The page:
Sunday, May 9, 2010

For Foreign-born Executives and Other Professionals: Simple Verbal Techniques to Compensate for Accent; My Interview on Houston’s ABC Channel 13

Ideally, every word uttered by the speaker should be intelligible to the audience. And that, of course, poses a problem for foreign-borns—people like me, who speak with an accent.

Foreign-born professionals should constantly employ verbal strategies and tactics that help compensate for the loss of communication that invariably results from having an accent. This is something that I stress in all of my communication seminars and workshops, particularly when there is at least one foreign-born among the audience (as was the case when I presented in recent months at the USDA’s NRCS unit in Ft. Worth; Rice University’s Jones School of Management; Toastmasters District 56 Conference; and the annual day of Shell Oil’s employees of foreign origin).

The use of synonyms, especially when the presenter is trying to emphasize something, is perhaps the easiest and most effective means of ensuring complete understanding by the audience. I use it all the time, often reflexively!

For instance, last week, when I was interviewed spontaneously at Chicago’s O’Hare airport by a television news reporter, and thus “put to the test,” I automatically used synonyms at the points of emphasis in my replies to the reporter’s questions. On Saturday, May 1, just as I was getting ready to board my flight back home, Kevin Quinn of Houston’s ABC Channel 13 approached me and inquired if he could interview me for my take on the upcoming merger between Chicago-based United and Houston-based Continental. I consented, and Quinn promptly thrust the mike toward me with his first question—“What did you think about the merger?” My indignant response, which you can see in the video clip below: “I think this is a reverse step, a backward step, unquestionably. It’s becoming more and more of an oligopoly. And who gets screwed? The customer does, as there’s less and less choice.”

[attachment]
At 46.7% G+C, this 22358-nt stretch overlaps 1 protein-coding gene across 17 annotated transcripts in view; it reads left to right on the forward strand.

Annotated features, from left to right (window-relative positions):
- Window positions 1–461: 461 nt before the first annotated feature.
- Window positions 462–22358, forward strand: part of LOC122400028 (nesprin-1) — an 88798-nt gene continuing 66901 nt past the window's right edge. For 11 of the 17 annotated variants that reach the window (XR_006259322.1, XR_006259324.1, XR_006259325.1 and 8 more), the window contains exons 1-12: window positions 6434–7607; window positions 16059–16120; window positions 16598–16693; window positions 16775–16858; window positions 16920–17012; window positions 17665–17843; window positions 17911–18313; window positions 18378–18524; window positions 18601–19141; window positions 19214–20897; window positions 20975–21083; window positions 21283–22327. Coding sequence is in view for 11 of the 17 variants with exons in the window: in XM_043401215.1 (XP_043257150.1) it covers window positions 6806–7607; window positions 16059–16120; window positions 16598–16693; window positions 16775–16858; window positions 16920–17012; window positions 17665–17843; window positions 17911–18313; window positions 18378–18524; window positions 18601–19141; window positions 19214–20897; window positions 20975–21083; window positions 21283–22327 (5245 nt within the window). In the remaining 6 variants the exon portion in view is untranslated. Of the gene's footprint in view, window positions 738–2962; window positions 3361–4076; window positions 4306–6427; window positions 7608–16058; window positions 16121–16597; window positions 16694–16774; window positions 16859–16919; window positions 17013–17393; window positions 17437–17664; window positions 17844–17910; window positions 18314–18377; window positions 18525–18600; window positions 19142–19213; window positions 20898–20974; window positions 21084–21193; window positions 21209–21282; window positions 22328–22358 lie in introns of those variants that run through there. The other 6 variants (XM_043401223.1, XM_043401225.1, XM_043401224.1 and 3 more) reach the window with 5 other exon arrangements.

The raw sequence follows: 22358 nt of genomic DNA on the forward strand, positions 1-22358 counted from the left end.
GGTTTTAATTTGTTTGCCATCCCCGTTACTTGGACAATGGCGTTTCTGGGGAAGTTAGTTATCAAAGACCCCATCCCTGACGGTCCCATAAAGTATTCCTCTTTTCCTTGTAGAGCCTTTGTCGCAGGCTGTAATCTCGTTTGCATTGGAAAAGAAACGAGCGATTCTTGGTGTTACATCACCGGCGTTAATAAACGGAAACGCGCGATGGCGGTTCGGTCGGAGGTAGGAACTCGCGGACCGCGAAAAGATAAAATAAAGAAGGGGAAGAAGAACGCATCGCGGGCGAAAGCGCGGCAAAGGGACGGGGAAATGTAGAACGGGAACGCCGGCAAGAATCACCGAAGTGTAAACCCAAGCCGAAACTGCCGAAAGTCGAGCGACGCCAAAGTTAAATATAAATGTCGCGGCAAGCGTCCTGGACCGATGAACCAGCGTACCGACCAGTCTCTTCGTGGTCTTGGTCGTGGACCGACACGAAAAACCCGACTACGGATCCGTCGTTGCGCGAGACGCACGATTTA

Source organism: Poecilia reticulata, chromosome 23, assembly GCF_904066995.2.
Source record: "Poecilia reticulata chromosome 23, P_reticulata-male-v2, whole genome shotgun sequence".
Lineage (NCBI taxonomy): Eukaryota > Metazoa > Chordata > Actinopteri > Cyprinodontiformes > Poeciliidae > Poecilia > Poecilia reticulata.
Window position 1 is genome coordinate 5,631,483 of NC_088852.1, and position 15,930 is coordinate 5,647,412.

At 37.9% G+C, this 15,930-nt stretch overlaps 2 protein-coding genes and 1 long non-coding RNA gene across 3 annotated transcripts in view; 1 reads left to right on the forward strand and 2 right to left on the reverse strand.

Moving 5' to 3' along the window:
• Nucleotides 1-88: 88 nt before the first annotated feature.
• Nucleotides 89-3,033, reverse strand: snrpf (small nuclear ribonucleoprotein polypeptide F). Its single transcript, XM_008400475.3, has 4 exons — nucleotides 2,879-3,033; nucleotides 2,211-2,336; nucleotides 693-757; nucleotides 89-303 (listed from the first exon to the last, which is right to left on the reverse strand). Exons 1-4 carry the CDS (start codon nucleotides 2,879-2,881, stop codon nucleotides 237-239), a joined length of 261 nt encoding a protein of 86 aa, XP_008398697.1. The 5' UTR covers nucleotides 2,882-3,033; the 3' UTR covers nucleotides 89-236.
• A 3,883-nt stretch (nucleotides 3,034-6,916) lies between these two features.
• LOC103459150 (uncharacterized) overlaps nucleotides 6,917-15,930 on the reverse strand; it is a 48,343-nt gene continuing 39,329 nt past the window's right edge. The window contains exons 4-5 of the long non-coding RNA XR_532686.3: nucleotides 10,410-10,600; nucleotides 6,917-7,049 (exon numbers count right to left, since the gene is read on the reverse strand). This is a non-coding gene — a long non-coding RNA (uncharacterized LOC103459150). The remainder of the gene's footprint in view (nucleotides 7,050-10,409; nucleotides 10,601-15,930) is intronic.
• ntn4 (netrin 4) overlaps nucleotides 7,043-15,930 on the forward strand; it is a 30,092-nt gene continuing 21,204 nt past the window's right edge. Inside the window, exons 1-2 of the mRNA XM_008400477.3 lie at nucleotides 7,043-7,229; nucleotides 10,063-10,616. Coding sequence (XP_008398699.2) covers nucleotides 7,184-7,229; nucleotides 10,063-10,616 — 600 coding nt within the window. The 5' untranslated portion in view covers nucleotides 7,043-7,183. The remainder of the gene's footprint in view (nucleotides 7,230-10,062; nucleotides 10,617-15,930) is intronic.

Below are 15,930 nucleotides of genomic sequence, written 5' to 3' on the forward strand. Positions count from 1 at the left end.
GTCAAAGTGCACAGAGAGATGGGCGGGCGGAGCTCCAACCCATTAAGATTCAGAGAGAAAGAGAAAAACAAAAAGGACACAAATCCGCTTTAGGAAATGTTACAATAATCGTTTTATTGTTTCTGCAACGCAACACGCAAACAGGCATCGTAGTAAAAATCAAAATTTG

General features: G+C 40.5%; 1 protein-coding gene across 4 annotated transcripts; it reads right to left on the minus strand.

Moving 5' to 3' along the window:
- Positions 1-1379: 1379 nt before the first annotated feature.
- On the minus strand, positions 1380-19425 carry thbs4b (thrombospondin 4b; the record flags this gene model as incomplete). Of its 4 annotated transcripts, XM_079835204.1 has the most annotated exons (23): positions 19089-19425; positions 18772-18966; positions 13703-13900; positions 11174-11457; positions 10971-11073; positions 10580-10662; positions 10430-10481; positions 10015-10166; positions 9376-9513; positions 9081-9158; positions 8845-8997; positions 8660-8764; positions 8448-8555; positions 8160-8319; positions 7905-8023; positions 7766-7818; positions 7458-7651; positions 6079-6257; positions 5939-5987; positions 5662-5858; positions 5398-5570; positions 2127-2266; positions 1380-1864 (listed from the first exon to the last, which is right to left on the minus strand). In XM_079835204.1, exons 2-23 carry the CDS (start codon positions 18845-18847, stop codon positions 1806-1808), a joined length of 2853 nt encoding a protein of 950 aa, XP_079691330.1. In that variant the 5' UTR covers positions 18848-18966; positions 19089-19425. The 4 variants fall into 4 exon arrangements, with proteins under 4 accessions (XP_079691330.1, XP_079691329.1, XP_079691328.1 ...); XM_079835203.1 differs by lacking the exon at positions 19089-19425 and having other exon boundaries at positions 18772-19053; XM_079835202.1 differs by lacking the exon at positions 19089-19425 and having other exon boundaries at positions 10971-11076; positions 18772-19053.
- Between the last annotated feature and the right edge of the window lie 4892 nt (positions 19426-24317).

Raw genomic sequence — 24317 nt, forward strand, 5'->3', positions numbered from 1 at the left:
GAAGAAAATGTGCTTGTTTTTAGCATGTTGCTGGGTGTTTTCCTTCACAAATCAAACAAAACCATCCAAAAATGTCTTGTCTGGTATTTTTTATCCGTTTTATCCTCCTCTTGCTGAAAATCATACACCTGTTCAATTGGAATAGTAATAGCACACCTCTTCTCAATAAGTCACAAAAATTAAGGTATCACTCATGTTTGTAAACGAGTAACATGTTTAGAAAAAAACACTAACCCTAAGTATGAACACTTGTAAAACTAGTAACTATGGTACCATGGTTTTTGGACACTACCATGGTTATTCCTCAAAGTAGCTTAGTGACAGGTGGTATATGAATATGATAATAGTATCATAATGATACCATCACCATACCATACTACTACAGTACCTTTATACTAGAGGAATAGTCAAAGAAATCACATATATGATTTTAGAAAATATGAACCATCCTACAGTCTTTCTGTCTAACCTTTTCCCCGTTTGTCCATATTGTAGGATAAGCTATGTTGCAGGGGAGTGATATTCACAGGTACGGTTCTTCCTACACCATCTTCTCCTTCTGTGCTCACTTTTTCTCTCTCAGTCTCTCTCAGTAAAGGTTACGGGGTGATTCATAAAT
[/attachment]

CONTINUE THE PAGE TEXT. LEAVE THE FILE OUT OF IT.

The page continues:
A quick analysis of the above statement: The word backward acted as a synonym to the previous adjective reverse, and helped achieved two purposes: (i) it reinforced the thrust of reverse; the two adjectives in quick succession worked as a boxer’s left hook followed by a right hook, and (ii) it helped ensure that everyone in the audience would understand my sentiment 100% because of the very highly probability that at least one of those two key adjectives in the first sentence would be fully intelligible to every listener.

© Copyright 2010 V.J. Singal
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1 comment:

  1. Wow, what a coincidence that you met a Houston reporter at the Chicago airport! I agree with your sentiments on the merger.

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